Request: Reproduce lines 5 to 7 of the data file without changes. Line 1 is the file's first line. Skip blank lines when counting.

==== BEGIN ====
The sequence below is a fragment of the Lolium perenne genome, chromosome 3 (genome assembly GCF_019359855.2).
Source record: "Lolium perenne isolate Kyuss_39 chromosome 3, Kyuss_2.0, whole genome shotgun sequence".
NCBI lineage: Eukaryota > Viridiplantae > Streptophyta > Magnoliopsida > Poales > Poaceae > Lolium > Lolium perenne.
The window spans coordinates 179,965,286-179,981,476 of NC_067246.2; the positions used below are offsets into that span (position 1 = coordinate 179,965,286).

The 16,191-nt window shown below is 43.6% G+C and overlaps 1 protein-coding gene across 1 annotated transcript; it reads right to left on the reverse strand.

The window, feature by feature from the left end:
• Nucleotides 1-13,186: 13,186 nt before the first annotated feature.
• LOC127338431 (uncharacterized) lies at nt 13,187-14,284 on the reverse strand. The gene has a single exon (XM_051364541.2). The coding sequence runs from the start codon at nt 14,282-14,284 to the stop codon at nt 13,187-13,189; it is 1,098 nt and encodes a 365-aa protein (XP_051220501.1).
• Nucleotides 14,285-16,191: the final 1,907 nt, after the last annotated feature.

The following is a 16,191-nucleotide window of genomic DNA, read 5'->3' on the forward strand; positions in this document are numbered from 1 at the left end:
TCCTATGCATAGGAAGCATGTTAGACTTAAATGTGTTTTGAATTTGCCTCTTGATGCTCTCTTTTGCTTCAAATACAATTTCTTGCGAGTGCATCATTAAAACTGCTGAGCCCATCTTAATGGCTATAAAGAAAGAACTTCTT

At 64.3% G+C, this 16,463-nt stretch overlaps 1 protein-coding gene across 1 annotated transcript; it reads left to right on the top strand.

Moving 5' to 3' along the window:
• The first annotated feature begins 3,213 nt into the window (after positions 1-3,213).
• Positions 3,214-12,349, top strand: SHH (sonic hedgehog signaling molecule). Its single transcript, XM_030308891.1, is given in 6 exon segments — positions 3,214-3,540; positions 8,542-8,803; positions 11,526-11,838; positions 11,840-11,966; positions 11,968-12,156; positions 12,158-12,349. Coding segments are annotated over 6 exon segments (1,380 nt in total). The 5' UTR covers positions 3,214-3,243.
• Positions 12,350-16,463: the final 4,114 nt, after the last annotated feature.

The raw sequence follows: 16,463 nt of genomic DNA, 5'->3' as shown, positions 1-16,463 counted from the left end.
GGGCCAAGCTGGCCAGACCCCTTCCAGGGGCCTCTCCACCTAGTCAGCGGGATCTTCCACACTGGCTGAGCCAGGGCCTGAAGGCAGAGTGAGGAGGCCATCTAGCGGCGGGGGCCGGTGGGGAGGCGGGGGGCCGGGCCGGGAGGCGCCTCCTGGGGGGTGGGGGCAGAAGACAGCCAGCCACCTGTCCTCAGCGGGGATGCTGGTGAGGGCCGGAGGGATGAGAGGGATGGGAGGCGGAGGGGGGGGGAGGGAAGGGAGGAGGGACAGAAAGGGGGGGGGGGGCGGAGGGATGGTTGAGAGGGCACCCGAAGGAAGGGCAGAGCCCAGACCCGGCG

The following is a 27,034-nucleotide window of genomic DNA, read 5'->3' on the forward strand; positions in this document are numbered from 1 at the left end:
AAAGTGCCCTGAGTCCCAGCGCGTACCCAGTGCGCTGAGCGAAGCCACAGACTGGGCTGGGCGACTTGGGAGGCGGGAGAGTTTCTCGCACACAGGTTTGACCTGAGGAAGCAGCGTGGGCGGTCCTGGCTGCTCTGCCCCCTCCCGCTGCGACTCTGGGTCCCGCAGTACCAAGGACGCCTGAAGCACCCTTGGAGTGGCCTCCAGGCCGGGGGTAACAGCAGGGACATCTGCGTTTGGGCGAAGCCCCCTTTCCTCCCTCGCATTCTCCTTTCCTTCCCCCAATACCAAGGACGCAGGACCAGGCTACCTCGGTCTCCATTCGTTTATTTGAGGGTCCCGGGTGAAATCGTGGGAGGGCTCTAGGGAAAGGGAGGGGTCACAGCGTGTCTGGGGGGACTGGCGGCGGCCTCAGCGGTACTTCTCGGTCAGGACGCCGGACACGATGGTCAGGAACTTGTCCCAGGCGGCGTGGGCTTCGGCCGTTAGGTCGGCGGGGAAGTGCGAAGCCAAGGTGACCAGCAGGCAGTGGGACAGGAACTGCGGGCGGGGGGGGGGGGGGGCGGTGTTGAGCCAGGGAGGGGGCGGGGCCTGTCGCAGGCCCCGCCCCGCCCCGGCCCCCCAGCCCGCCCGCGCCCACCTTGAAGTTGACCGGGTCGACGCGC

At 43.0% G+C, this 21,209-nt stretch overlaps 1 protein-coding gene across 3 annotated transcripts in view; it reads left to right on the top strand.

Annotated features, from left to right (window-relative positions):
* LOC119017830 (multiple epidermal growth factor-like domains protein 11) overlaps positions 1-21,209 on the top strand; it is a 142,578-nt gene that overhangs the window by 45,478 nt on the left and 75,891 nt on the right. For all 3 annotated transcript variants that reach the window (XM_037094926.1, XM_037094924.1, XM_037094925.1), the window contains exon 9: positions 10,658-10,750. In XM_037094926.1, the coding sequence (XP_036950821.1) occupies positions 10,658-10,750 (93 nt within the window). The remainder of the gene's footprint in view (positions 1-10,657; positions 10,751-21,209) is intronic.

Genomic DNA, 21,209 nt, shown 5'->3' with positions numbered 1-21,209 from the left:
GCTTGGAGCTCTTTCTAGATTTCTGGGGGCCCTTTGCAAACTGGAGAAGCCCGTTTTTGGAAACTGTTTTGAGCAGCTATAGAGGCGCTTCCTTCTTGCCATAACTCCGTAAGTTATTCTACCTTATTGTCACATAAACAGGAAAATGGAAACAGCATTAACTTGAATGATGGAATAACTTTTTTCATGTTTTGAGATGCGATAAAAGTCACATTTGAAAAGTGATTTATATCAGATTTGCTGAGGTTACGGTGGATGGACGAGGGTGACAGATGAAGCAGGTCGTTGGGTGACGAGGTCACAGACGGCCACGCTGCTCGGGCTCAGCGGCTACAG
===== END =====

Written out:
The 16,191-nt window shown below is 43.6% G+C and overlaps 1 protein-coding gene across 1 annotated transcript; it reads right to left on the reverse strand.

The window, feature by feature from the left end:
• Nucleotides 1-13,186: 13,186 nt before the first annotated feature.